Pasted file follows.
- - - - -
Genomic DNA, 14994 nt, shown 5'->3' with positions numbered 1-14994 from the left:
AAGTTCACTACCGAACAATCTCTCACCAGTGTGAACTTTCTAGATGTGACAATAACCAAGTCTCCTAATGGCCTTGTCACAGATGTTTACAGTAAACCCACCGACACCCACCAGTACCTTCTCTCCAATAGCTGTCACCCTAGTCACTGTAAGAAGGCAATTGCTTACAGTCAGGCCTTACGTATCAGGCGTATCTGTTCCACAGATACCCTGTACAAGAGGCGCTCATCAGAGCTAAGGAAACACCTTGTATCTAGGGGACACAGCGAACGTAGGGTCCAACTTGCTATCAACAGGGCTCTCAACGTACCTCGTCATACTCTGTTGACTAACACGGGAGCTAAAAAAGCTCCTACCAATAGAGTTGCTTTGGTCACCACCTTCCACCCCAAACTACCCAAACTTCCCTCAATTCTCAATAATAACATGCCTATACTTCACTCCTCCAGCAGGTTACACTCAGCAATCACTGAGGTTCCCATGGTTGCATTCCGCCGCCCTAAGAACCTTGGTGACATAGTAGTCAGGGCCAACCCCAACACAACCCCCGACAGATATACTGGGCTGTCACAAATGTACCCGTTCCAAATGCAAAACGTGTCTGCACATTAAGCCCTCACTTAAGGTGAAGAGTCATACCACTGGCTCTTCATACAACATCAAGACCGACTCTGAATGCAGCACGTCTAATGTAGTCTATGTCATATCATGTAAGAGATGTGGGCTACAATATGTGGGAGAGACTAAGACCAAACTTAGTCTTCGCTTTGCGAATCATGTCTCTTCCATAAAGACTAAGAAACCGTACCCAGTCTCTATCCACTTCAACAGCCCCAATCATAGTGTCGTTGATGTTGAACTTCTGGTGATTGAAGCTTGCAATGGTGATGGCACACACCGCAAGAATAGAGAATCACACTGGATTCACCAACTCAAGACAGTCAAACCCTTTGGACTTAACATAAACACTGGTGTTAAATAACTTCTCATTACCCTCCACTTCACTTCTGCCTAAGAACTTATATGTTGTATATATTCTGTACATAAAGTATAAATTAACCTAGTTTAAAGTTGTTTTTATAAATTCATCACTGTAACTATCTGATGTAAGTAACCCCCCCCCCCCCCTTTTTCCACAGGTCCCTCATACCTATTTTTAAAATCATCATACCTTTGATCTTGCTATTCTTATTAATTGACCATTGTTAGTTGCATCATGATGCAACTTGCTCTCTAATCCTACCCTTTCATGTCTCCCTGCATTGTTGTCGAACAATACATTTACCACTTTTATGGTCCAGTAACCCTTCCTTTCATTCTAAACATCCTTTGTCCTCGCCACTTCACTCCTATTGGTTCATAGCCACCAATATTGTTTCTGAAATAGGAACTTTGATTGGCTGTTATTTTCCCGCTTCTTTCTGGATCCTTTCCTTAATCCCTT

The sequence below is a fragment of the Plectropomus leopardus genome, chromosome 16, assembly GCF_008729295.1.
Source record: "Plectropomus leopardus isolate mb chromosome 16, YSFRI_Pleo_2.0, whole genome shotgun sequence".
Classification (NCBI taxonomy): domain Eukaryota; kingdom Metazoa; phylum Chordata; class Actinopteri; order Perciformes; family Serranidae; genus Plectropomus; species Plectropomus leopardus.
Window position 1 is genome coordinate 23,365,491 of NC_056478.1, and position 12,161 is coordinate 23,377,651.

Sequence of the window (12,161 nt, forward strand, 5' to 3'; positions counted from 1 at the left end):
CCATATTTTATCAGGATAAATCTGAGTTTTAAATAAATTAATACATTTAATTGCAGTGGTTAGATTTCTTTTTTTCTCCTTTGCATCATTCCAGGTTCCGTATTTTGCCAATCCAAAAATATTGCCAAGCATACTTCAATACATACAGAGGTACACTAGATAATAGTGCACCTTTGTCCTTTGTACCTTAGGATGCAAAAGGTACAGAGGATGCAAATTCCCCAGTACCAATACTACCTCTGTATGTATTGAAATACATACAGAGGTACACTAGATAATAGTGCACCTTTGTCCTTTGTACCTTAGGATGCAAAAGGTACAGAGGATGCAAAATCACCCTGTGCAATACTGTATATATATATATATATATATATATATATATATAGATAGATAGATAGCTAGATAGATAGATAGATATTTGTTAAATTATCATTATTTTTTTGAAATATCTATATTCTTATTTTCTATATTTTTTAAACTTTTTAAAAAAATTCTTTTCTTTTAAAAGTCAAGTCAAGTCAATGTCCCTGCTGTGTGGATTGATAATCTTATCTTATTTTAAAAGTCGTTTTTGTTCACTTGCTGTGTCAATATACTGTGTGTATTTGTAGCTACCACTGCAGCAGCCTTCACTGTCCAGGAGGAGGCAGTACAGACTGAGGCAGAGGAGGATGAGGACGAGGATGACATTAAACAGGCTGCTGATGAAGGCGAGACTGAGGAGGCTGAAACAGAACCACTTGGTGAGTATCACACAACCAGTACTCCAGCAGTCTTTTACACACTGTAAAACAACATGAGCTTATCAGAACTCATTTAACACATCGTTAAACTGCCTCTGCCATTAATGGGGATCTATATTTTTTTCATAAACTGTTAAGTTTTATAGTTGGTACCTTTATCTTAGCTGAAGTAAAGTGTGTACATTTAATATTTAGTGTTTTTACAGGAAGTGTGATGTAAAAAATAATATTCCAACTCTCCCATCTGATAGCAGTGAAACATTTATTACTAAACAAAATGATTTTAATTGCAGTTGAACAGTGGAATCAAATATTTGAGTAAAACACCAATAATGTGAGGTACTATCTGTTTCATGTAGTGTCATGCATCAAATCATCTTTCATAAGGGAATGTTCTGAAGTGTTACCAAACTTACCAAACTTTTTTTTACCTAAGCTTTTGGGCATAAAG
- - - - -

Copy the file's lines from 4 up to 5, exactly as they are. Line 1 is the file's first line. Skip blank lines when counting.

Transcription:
Source record: "Plectropomus leopardus isolate mb chromosome 16, YSFRI_Pleo_2.0, whole genome shotgun sequence".
Classification (NCBI taxonomy): domain Eukaryota; kingdom Metazoa; phylum Chordata; class Actinopteri; order Perciformes; family Serranidae; genus Plectropomus; species Plectropomus leopardus.